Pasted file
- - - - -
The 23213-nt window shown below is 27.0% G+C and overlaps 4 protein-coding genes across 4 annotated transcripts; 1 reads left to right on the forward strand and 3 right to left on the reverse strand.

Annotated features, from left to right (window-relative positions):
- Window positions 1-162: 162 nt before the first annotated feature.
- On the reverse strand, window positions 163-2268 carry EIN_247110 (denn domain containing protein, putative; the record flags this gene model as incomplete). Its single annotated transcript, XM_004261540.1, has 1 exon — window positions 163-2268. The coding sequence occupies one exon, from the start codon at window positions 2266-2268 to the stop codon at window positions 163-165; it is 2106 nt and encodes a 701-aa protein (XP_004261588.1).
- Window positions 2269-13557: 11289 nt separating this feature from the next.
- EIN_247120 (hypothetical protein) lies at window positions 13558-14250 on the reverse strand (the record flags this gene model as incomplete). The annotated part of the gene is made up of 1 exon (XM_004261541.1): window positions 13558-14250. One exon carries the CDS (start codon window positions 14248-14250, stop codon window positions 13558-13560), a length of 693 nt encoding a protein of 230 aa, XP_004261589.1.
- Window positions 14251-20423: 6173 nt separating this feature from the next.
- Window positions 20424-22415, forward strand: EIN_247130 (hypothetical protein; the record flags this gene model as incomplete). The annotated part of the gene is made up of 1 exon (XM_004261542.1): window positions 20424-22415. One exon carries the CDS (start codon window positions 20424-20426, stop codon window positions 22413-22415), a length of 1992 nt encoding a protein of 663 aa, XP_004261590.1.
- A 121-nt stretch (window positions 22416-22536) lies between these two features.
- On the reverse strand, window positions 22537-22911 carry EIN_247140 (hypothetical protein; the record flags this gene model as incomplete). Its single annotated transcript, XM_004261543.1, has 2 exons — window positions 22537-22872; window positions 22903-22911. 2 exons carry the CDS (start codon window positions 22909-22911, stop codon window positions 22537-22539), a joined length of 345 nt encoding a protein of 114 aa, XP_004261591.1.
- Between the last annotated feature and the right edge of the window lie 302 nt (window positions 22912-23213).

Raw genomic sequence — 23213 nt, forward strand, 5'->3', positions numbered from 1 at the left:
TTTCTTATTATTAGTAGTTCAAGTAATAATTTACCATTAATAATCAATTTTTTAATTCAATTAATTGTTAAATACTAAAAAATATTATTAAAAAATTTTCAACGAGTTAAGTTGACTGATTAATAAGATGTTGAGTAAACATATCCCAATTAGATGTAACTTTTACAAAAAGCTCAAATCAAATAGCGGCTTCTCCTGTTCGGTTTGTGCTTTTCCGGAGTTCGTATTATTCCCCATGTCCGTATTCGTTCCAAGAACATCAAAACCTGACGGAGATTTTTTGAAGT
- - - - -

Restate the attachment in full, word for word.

The 23213-nt window shown below is 27.0% G+C and overlaps 4 protein-coding genes across 4 annotated transcripts; 1 reads left to right on the forward strand and 3 right to left on the reverse strand.

Annotated features, from left to right (window-relative positions):
- Window positions 1-162: 162 nt before the first annotated feature.
- On the reverse strand, window positions 163-2268 carry EIN_247110 (denn domain containing protein, putative; the record flags this gene model as incomplete). Its single annotated transcript, XM_004261540.1, has 1 exon — window positions 163-2268. The coding sequence occupies one exon, from the start codon at window positions 2266-2268 to the stop codon at window positions 163-165; it is 2106 nt and encodes a 701-aa protein (XP_004261588.1).
- Window positions 2269-13557: 11289 nt separating this feature from the next.
- EIN_247120 (hypothetical protein) lies at window positions 13558-14250 on the reverse strand (the record flags this gene model as incomplete). The annotated part of the gene is made up of 1 exon (XM_004261541.1): window positions 13558-14250. One exon carries the CDS (start codon window positions 14248-14250, stop codon window positions 13558-13560), a length of 693 nt encoding a protein of 230 aa, XP_004261589.1.
- Window positions 14251-20423: 6173 nt separating this feature from the next.
- Window positions 20424-22415, forward strand: EIN_247130 (hypothetical protein; the record flags this gene model as incomplete). The annotated part of the gene is made up of 1 exon (XM_004261542.1): window positions 20424-22415. One exon carries the CDS (start codon window positions 20424-20426, stop codon window positions 22413-22415), a length of 1992 nt encoding a protein of 663 aa, XP_004261590.1.
- A 121-nt stretch (window positions 22416-22536) lies between these two features.
- On the reverse strand, window positions 22537-22911 carry EIN_247140 (hypothetical protein; the record flags this gene model as incomplete). Its single annotated transcript, XM_004261543.1, has 2 exons — window positions 22537-22872; window positions 22903-22911. 2 exons carry the CDS (start codon window positions 22909-22911, stop codon window positions 22537-22539), a joined length of 345 nt encoding a protein of 114 aa, XP_004261591.1.
- Between the last annotated feature and the right edge of the window lie 302 nt (window positions 22912-23213).

Raw genomic sequence — 23213 nt, forward strand, 5'->3', positions numbered from 1 at the left:
TTTCTTATTATTAGTAGTTCAAGTAATAATTTACCATTAATAATCAATTTTTTAATTCAATTAATTGTTAAATACTAAAAAATATTATTAAAAAATTTTCAACGAGTTAAGTTGACTGATTAATAAGATGTTGAGTAAACATATCCCAATTAGATGTAACTTTTACAAAAAGCTCAAATCAAATAGCGGCTTCTCCTGTTCGGTTTGTGCTTTTCCGGAGTTCGTATTATTCCCCATGTCCGTATTCGTTCCAAGAACATCAAAACCTGACGGAGATTTTTTGAAGT